MasterChef Australia and the reality of reality TV

I have been watching MasterChef Australia for some time. One part of me is drawn to the idea of watching ordinary dishes turned into something so remarkable simply through the art of plating. Another part of me enjoys the competitive tasks and people’s creativity.

It’s hard to not like a show where ordinary people are given a platform to show their cooking, their learning journey and in recent seasons, a deliberate elevation of migrants’ cooking.

At the same time, I have always felt uneased by the show’s glorification of food when 957 million people across 93 countries do not have enough to eat.

The elitism in cooking is another aspect of MasterChef Australia that I find lacking a place in the real world.

A deconstructed lamington in MasterChef is appraised for its maker’s ingenuity when there is balanced flavour, appropriately contrasting texture, and aesthetically looking like a lamington. Yet, there is never any consideration about the actual concept of deconstruction – pulling apart components of a whole to be able to appreciate the whole’s individual elements – each element is an important part of an ecological system which is the whole.

Coconut, cocoa, wheat, sugar are all ingredients of a lamington and deconstructing a lamington is about recognising the need for each of those elements to sustain as a “natural” part of the food system.

Deconstruction is about looking for transformation of an unsustainable food system not merely to look for alternative ways to achieve the same purpose of consumption, the latter is what a MasterChef deconstruction focuses on.

MasterChef Australia, as with all reality TV, is about entertainment, and rating is the key driver for its production to pull in advertising revenue. The concept of MasterChef Australia is more than just cooking and competition. There is a focus on storytelling, with contestants as characters who journey through MasterChef. The stories show how these characters grow, overcome struggles, make sacrifices to follow and achieve their dream. The central idea is that you can achieve anything if you believe in yourself. This is the story of Australia’s dream, the working class, with aspirations of the middle class.

The ultimate experience of MasterChef Australia centres on competitive tasks to “meet a brief” and differentiate individuals. We are sold the idea of hard work, resilience, and being best of the best. This too is paradoxical. There is competition against one another to survive and competition with oneself to find one’s individual identity in cooking. The show is edited to show friendship, solidarity, bonding although the context is survival of the fittest.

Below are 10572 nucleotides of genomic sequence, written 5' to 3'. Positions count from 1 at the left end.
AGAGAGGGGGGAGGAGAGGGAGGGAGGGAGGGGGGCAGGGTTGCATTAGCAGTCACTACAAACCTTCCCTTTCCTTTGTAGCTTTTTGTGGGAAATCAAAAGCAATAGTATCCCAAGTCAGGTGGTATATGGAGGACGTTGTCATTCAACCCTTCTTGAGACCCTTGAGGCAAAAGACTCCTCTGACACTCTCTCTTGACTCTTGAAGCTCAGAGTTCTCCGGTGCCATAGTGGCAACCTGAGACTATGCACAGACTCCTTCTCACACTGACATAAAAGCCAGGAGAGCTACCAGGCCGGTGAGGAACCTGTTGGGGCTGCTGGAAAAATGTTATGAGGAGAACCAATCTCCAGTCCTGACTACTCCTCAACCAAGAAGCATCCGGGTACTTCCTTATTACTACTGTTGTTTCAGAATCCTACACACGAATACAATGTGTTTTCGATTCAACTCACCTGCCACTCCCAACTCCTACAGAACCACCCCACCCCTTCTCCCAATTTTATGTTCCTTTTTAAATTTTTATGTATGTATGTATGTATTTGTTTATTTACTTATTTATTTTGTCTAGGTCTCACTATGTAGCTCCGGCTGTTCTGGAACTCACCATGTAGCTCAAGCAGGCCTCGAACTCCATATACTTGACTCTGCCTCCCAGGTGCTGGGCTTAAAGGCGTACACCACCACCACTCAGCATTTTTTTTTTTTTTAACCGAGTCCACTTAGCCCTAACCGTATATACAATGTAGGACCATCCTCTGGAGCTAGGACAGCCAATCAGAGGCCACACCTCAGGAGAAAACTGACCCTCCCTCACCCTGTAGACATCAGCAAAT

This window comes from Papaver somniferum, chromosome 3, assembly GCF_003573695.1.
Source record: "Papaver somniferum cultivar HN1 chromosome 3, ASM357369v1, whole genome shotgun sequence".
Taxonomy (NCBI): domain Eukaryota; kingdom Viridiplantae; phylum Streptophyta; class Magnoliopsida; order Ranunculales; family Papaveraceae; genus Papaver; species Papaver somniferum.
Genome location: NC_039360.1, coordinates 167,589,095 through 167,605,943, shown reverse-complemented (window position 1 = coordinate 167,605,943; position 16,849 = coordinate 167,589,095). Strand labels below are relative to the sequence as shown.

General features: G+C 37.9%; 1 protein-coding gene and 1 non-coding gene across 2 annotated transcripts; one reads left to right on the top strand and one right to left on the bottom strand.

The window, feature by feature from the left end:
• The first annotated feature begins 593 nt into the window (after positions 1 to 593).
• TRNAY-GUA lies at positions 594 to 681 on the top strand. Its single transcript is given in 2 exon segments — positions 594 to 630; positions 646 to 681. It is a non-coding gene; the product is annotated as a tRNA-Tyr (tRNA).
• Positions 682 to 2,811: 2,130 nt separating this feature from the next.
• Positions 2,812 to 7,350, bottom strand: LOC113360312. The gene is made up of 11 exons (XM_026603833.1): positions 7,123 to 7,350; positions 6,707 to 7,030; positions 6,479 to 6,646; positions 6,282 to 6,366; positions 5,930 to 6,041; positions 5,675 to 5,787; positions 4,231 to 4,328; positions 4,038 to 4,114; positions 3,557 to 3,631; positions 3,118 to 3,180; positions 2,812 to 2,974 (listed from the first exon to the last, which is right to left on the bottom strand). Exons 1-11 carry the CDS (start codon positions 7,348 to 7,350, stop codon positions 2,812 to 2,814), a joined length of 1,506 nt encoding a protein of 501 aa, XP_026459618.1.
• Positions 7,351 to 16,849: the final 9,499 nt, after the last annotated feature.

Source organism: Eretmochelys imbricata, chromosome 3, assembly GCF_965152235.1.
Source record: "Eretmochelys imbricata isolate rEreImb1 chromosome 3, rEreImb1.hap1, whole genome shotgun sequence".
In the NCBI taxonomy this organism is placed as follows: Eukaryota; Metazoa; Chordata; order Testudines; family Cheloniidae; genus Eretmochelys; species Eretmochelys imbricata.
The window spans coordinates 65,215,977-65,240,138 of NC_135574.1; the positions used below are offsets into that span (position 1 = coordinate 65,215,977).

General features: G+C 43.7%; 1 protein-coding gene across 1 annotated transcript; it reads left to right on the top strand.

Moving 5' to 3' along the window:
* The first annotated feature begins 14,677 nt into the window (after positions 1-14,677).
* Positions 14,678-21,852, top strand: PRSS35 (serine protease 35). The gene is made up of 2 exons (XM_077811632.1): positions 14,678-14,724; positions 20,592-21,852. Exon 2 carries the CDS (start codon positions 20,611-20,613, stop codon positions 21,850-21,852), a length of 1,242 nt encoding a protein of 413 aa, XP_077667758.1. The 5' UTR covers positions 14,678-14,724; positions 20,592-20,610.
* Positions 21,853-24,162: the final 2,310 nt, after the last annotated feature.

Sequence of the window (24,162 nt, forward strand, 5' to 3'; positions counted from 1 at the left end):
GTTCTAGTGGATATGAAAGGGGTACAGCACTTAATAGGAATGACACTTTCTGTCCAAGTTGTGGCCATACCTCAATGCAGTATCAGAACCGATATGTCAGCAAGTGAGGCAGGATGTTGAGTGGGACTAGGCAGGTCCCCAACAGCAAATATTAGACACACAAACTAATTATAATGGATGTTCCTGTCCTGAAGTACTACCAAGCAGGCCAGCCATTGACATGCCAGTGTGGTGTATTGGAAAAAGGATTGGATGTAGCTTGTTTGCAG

While contestants are given the platform to showcase their talent and learn something in the process, their performances are commodified. So is food and home-cooking.

“You are as good as your last cook”.

Under such conditions, emotions become the lever of MasterChef Australia. Emotions are evoked by the contestants, the judges, and the audience who are drawn into each of these competitive tasks. It’s the show’s ability to capture emotions and demand audience to engage with such emotions that provides it with a winning formula.

Until it goes too far.

In the latest round of elimination in the currently aired 13th season of MasterChef Australia, when one of the contestants put his hand up and said: “I can’t cook.” Three simple words that were a shocking declaration in a MasterChef kitchen.

Prior to this, the audience was given snippets of the contestant’s apprehension about going through another round of cooking:

“This competition is so hard.”

“If I have to go through the second round of cooking, then I don’t think I can – I don’t think I have another dish in me.”

The storyline continued with the focus on the contestant’s state of mind. One of the judges had a one-on-one chat recanting the accolade or reassurance so frequently said to those when they are about or after being eliminated.

“Are you sure, mate? You have done so much to get here. You have achieved so much.”

The contestant replied: “Yes, I am sure. I have nothing left. I think I will be better once I see my wife and family.”

It was heartbreaking to watch, and every bit worthy of the drama promised through the show’s trawler with the caption “Emotional Departure”.

To what extent does a show that aim to promote cooking and developing oneself in the journey of cooking create the conditions that render a person to a state of “I have no dish left inside me”, and then telling a story about his mental health as if it is something of his own becoming?

The simplification of mental health as a social issue to create a story line is sad and immoral. MasterChef Australia’s putting forward a story of individual struggles and translated it to the victimisation of the contestant may be unintended, but it highlights the potential harmful consequences of entertainment consumption if left unquestioned and unaccounted.

Just like the lack of recognition about deconstruction, it does little to shine light on mental health and its derivation from contextual factors. The story as portrayed by MasterChef Australia misses its own role in generating the conditions where people feel judged by their performance against others and feeling incapacitated to do what they actually love doing.

The “individual” narratives that MasterChef Australia sell as stories of aspirations seem unacknowledged of the potential harm that individualism and performative characteristics in a commodified world can bring.


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